Eight other defendants in this trial and all 33 defendants in a related trial of CUD officials, including MP-elect Kifle Tigeneh, were pressurized to plead guilty and apply for pardon. They too were convicted, then pardoned and freed.

Amnesty International considered that the CUD leaders, journalists and human rights defenders were prisoners of conscience, who were convicted for exercising their right to freedom of expression, assembly and association. Their convictions were based on evidence that did not prove, beyond reasonable doubt, that they committed a crime under Ethiopian law.

Fifty-five people, including CUD members and several Ethiopian Teachers Association (ETA) officials arrested in December 2006, were accused of having links with the armed Ethiopian People’s Patriotic Front (EPPF) force in the north-west. They were charged and most were granted bail in late 2007.

Several hundred other CUD members detained in 2005 were still held without trial in prison throughout 2007. Fifteen refugees forcibly returned to Ethiopia by Sudan in August, after two months in prison in Sudan, were detained on arrival in Ethiopia. Five people forcibly returned to Ethiopia by Somaliland in October and suspected of links with the ONLF were detained on arrival; their whereabouts in custody were not known.

Other releases

Some CUD members were reportedly released in a presidential amnesty in September marking the Ethiopian New Year and Millennium. Over 17,000 prisoners were freed, mostly convicted criminals. Prisoners of conscience released earlier included Diribi Demissie and two other officials of the Mecha Tulema Association, an Oromo community welfare association, who had been detained since 2004.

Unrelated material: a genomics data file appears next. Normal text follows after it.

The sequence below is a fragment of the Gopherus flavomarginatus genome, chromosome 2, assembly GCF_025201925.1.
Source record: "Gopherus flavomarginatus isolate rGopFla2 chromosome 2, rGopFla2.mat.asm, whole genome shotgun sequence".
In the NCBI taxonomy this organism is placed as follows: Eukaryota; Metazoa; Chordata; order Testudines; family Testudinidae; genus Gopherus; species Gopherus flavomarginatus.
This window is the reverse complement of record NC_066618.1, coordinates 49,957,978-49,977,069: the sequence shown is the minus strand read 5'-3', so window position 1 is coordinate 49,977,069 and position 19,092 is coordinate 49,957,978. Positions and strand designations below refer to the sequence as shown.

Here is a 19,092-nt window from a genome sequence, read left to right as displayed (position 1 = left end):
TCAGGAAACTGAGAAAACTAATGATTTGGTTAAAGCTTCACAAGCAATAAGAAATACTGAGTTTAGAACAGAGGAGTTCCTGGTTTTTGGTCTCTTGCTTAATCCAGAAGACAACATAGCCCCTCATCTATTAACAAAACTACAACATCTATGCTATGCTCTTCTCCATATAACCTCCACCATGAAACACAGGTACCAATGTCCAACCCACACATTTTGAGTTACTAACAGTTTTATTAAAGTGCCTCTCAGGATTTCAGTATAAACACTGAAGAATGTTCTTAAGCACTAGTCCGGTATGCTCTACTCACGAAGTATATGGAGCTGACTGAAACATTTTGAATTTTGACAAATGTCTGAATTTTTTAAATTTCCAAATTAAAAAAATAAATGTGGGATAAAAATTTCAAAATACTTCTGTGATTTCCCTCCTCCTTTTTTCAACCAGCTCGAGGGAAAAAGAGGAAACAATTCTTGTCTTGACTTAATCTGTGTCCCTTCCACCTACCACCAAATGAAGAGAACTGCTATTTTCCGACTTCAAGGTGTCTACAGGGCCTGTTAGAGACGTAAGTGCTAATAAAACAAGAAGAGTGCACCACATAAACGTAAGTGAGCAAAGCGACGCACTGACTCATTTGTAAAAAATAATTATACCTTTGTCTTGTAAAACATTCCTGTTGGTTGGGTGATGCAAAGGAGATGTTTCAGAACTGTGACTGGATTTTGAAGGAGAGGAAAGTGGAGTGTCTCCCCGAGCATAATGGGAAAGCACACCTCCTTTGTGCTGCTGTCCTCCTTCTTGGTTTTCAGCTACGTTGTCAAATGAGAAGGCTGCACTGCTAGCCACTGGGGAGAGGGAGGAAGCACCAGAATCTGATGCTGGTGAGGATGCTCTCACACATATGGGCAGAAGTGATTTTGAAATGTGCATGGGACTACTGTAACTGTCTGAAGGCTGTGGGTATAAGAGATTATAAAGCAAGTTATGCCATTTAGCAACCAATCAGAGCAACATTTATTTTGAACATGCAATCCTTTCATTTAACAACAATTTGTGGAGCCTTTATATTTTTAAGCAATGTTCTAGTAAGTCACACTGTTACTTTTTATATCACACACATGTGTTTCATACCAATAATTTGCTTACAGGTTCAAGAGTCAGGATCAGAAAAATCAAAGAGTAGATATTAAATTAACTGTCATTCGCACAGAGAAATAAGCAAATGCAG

Freedom of expression

Fourteen journalists were charged with political offences in the CUD trial on account of published articles even though these did not advocate violence. Their publications were all shut down. Seven were acquitted in April, including Serkalem Fasil, who was pregnant on arrest in 2005 and later gave birth to a son in custody in hospital. Her publication company, however, was found guilty and fined. The remaining seven were convicted in June, then pardoned.

A new and more restrictive draft Press Law had not been introduced by the end of the year.

Human rights defenders

Human rights defenders and civil society activists were at risk of arrest if they criticized the government too vigorously.

  • Mesfin Woldemariam, founder and former head of the Ethiopian Human Rights Council (EHRCO), was a prisoner of conscience convicted in the CUD trial and released in July. He still had a charge pending of incitement of violence in connection with student demonstrations in 2001.
  • Yalemzawd Bekele, a human rights lawyer working for the European Commission in Addis Ababa, who had previously been detained for several days in October 2006, was charged in July with conspiring to commit an outrage against the Constitution but granted bail pending a trial set for early 2008.

Armed conflict

In the Somali Region, the ONLF attacked an oil installation in Obole village in April, killing soldiers and also 65 Ethiopian and six Chinese civilian workers. The ONLF abducted seven other Chinese workers but released them some days later. In retaliation, the Ethiopian government mounted a blockade on conflict-affected districts in the region, causing severe food shortages.

There were mass arrests, torture, rape and extrajudicial executions of alleged ONLF supporters by government forces. The ONLF assassinated some civilian officials. Civilians were forcibly removed from their homes and conscripted into government militia groups.